Skyline University Nigeria

Female participation in sport and recreation in universities

Studies have shown that physical education and sports have multiple opportunities. For example, athletic Programmemes are considered educational Programmemes and regular physical activity has a positive effect on the entire body system. On the career

side, Physical education teacher, school sports director, recreational Programmemer, personal trainer, policy analyst-recreation, sports development officer, youth worker etc. are some of the career opportunities available in sports. With these opportunities, there seemed to be a growing concern on low female participation, particularly in varsity sports.

In Nigeria and other parts of the world, young females are at greater risk for not getting enough physical activity compared to young males and gender inequities in sports continue to exist. There are also issues of disparities in the availability of forums to disseminate the expertise of women in the field of sports compared to their male counterparts.

Lack of physical education in secondary schools and limited opportunities to play sports in the universities mean girls have to look elsewhere for sports –which may not exist or may cost more money. Often there is an additional lack of access to adequate playing facilities near their homes that makes it more difficult for girls to engage in sports.

As girls grow up, the quality level of their sports experience may decline. The facilities are not as good as the boys’ venues and the playing times may not be optimal. The availability of quality, trained coaches may be lacking in their community or these coaches may be more focused on the boys’ Programmes that have more money for training.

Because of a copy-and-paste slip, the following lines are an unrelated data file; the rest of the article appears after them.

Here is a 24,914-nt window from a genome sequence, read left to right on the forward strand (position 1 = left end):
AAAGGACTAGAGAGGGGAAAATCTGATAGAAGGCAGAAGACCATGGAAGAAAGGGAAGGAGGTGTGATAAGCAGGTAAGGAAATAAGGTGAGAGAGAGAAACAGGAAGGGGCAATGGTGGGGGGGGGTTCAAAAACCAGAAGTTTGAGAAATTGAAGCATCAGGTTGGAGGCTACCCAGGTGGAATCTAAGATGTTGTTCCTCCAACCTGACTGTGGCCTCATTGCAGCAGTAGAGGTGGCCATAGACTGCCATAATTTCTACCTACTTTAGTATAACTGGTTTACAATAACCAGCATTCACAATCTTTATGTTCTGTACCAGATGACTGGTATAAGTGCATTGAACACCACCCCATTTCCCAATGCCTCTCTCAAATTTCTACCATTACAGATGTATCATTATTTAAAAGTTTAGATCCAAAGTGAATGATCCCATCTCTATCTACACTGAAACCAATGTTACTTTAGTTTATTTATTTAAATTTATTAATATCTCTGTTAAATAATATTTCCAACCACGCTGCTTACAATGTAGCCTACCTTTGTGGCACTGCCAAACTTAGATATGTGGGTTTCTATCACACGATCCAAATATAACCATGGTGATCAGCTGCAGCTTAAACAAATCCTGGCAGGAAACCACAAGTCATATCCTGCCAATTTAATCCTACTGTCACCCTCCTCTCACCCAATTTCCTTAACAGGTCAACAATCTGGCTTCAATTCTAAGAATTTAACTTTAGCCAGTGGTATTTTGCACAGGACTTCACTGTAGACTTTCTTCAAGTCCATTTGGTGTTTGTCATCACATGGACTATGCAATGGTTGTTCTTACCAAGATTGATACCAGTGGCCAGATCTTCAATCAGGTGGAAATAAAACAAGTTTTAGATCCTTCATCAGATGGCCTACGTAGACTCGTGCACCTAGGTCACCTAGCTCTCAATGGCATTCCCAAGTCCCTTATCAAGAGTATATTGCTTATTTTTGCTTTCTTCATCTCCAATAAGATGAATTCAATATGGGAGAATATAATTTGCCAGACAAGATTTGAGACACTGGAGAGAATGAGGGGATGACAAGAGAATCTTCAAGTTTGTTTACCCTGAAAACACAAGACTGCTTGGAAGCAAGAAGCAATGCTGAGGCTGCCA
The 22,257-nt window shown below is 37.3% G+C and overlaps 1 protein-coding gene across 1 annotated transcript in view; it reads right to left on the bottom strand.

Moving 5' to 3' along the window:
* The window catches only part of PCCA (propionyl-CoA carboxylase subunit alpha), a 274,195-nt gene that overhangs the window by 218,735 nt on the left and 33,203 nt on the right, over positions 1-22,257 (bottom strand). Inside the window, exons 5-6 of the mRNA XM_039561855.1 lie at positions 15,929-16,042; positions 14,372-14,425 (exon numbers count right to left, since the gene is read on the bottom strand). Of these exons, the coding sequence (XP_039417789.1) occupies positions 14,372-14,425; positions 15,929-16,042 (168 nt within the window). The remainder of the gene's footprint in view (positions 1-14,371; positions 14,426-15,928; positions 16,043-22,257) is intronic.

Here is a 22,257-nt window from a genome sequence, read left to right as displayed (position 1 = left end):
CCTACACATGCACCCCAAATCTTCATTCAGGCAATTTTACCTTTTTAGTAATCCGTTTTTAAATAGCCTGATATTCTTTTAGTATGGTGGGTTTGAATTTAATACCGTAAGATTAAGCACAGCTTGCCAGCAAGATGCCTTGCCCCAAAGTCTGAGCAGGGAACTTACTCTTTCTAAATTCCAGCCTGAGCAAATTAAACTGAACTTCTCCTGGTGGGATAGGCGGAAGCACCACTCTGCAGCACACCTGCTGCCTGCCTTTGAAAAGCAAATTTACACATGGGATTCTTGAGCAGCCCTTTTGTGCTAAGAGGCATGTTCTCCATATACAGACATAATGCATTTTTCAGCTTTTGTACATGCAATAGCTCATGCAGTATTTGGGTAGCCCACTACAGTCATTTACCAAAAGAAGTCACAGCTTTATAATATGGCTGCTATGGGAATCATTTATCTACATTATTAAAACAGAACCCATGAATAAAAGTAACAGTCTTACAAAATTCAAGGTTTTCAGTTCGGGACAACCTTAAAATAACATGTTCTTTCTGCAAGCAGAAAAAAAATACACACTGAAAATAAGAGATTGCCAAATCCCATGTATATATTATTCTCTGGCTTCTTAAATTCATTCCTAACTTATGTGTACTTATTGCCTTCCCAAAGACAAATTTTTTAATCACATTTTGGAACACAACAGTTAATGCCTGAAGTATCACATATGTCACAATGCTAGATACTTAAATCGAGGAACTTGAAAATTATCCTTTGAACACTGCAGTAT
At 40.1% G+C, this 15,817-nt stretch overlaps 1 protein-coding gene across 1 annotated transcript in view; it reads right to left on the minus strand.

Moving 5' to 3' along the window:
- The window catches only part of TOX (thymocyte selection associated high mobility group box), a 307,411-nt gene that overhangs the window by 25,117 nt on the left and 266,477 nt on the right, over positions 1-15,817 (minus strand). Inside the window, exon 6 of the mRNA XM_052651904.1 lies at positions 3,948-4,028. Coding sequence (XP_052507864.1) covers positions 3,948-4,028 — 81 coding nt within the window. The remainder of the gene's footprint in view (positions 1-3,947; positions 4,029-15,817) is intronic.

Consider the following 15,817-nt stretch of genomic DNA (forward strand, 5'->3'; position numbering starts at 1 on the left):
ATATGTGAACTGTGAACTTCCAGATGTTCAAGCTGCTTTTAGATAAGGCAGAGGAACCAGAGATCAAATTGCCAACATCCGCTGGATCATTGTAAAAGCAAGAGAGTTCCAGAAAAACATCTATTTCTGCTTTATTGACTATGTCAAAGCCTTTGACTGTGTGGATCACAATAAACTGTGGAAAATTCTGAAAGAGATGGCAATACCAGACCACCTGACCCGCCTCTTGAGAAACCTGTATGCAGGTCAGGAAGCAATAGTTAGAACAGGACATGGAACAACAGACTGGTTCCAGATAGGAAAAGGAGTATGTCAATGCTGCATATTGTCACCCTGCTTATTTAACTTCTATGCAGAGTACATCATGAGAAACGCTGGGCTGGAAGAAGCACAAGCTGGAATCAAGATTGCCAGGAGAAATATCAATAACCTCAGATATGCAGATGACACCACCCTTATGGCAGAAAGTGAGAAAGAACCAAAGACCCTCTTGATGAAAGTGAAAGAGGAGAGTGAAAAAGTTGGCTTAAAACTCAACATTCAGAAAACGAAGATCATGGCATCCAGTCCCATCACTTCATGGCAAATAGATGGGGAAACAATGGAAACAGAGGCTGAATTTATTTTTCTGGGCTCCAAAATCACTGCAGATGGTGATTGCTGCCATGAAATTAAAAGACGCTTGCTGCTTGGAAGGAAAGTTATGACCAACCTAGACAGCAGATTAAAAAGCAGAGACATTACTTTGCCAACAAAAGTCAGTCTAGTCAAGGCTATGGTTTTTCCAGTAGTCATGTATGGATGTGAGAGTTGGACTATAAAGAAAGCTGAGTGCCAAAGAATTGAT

School sports budgets are being slashed every day, all across the country. Fewer opportunities within schools mean families must pay to play in private Programmes while also footing the bill for expensive coaches, equipment and out-of-pocket travel requirements. This additional expense is just not possible for many families.

Today’s girls are bombarded with images of external beauty, not those of confident, strong female athletic role models. To some girls, fitting within the mould that they are constantly told to stay in is more important than standing out. Peer pressure can be hard for girls at any age; when that pressure isn’t offset with strong encouragement to participate in sports and healthy physical activity, the results may lead girls to drop out altogether.

While these challenges abound, there are a few reasons why girls should stay in sports. More than three-quarters of working women feel that sports participation helps enhance their self-image; Female athletes have more positive body images than non-athletes; Girls active in sports are 20% less likely to get breast cancer later in life; Through sports, girls learn important life skills such as teamwork, leadership and confidence.


  1. Sabo & Snyder (1993) Sports and Fitness in the Lives of Working Women.
  5. Adedoyin, R.A., Ibrahim, R.A., Awotidebe, T.O., Ativie, R.N., & Oyeyemi, A.L. 2014. Psychosocial correlates of physical activity participation among Nigerian university students. International Journal of Sports Science, 4, 205-211.

Mr. Musa Mohammed is the Head of Sports of Skyline University Nigeria. He has a B.Ed in Physical & Health Education from Bayero University Kano.

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